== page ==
My wife is pointing out a big Santa in a chimney on the left. “Watch” she says. Then, to our daughter Kaley, “There he goes”. It’s one of those inflatable deals where the chimney and the Santa are both big balloons. Animatronic, I guess, because, sure enough, down the chimney the thing goes. It looks big, cartoonish. Kaley giggles. She and my wife are enjoying themselves in the backseat. My son is hard to read. I look from the yard with the balloon Santa to the house itself. The curtains are drawn, which doesn’t mean anything automatically, but it’s not something to gloss over, either. I pull over and say, “Let’s see if he’ll come out again.” Kaley’s excited, but Jimmy, who’s edging closer to teenage years, is playing with his Gameboy knockoff. I’m preparing myself for the fact that he and I will come to be opponents in a very short time. It’s the sort of thing that you can’t really believe will happen, but that you eventually go through. I assume you, do, anyway. It’s hard to remember how things like that went with my parents, and I don’t know if asking would even help that much. Getting it comes too late. That’s a lot of what parenting is, of course.
“He’s coming up,” Kaley says. My wife, Liz, says, “I see him.” I look in the rearview mirror and say, “You see him, Jimmy?” He says, “Yeah” without looking up. I don’t say anything, and I don’t know if that’s the right thing or not. I look at this house’s garage. Doors for two cars and plenty of extra room in between the two doors. It doesn’t look like there’s real security, either. The husband might have nice tools, and it might be easy to get into the house. “Santa’s funny,” says Kaley.
“He sure is,” I say. I look at the mailbox. 2013. This’ll be one to come back to. I drive on a little, slow down in front of a display that has just a couple of trees lit up with strings of multi-colored lights. These can often be old people who have a lot of stuff, poor security and not much strength to put up resistance if they do wake up. Not that we’d ever seriously hurt someone. “Do you like the trees?” I ask Kaley.
She says, “Yeah,” in a quiet, reserved way. I try to make eye contact with Liz, but she’s looking out the windows. “How about you, Mommy?”
She hums for just a few seconds, then says, “I think they look nice.” I look at the address. 2027. There was one house in between the two that we might check out, but, more likely, we’ll just do those two. It’s not a good idea to do too many in a row. I notice that I think “we”, but, tonight, it’ll just be me so that Liz can sleep with the kids. She’s better at catching the little things that we could pick up, but I’m a little quicker in terms of getting in and getting out.
I drive a bit, then roll to a stop in front of a house with those wire animatronic reindeer that look like they’re eating. Kaley says, “It looks like Rudolph.” I quickly write down the two addresses and we move along. For the first time this season, I wonder if Jimmy has some kind of suspicion that Liz and I come back to these houses. It doesn’t seem likely to me, but it’s hard to tell. I wonder if him not getting it makes him gullible. Everything about my son is getting less and less readable to me.
There’s a strange set of lights on the other side of the road. It looks like it’s supposed to be a UFO. Or maybe a tank where the cannon won’t stay on. Either way, it doesn’t seem very Christmasy. This might be a house we’d break into on principle. “What do you think that is?” I ask.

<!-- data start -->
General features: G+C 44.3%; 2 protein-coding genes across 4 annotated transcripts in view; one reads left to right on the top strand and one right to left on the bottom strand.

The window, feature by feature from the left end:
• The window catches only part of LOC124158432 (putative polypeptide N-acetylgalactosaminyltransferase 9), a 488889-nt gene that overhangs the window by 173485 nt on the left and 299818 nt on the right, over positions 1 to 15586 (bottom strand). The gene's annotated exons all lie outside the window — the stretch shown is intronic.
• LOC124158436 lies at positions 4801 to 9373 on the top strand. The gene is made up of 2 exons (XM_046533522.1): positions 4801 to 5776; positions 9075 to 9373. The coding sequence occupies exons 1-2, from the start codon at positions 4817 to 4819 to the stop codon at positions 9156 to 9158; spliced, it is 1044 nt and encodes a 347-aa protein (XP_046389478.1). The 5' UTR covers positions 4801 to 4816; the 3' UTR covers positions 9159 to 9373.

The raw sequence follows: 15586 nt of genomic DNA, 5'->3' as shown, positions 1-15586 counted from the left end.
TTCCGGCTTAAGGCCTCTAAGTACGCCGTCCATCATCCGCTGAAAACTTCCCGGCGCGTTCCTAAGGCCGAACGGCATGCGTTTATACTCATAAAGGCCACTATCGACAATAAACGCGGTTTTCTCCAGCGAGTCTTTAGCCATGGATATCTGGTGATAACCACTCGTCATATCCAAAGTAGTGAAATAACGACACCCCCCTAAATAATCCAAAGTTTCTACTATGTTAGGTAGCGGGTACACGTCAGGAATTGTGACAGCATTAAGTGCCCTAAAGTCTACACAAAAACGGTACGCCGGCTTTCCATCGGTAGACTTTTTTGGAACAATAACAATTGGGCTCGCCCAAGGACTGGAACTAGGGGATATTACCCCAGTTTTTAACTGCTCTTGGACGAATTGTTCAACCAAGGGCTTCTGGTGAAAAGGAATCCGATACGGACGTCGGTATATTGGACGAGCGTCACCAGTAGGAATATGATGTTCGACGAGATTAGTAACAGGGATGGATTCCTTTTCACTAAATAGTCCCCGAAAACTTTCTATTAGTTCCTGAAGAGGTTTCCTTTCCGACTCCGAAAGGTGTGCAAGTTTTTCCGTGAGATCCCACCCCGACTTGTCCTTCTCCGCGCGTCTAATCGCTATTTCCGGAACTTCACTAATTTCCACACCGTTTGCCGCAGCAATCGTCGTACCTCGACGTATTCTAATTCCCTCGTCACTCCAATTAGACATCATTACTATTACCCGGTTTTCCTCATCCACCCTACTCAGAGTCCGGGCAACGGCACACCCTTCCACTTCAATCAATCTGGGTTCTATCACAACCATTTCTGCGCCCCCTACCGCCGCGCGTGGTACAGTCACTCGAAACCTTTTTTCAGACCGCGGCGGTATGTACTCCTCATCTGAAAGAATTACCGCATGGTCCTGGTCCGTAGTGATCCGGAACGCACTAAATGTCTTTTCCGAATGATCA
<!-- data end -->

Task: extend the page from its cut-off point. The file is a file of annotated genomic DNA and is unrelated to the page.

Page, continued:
I peek into the rearview mirror, and I see that Jimmy actually does look up, though only quickly. He doesn’t give an answer, and he must not be curious enough to look up again. After a few seconds of quiet, Liz says, “Maybe it’s a big Christmas bulb”.
Jimmy says, “Looks like a hamburger.” It’s possible that he’s right, though that’s not really any more like Christmas than a UFO or a cannonless tank. “Could be,” Liz says. “Think it has pickles?” I ask.
Kaley twists in her seat, trying to look for green, but I can’t tell if she can actually see what’s behind her or not. “Dylan Mueller puts barbecue sauce on his hamburgers when we have them for lunch,” Jimmy says. This is a rare moment of sharing, even if it’s about something so mundane. I check and Liz is running her fingers through Kaley’s hair. “To each their own,” she says. Kaley starts to tilt her head towards Liz’s shoulder. She’s tired, which is fine. Over the course of tonight, we already have six or seven possible houses to go back and visit, so we should be in good shape. Kaley will pick out clothes for school tomorrow, part of her goodnight ritual. There’s a good chance it’ll be one of the dresses we’ve stolen for her. Liz had the idea to check in people’s laundry rooms for clothes. The laundry rooms are almost always by the outside of the home, easy to get into. If you see a home that you can tell has kids, you can pop in quickly before a larger house, take a couple of decent looking outfits and get out. But you have to be careful not to do something that would draw attention before hitting another home, and you can’t take something that looks custom made, or your kid will be a target at school, and you’ll get busted. If you’re smart and careful, you can do it. We haven’t bought new clothes for the kids in a little over a year. We always tell them that we go shopping while they’re in school.
I look back again, “Jimmy, did you finish your report on Benjamin Franklin?” He doesn’t answer, which is his answer. This complicates things not so much because we’ll be scrambling to help him. That’s not a big deal. It’s more that it upsets the balance of how tonight will run. It was supposed to be: get home, have some Christmas cookies, put Kaley to bed, finish homework with Jimmy, put him to bed, then Liz wraps gifts while I go out and get some more. A simple, predictable plan. Sadly, these sorts of hiccups are becoming more and more common for Jimmy. Thanksgiving weekend, Liz was supposed to do a little purse picking during Black Friday, but Jimmy said that he had to take care of a display of Indians that he was supposed to have finished the day before Thanksgiving break. Liz ended up sitting over his shoulder and coaching him while he downloaded some graphics. I took Kaley to the park for a while. Technically, I could’ve kept Kaley and helped Jimmy, but we feel it’s important to show Jimmy that he needs to do his work, and we don’t like to punish Kaley for Jimmy’s mistakes.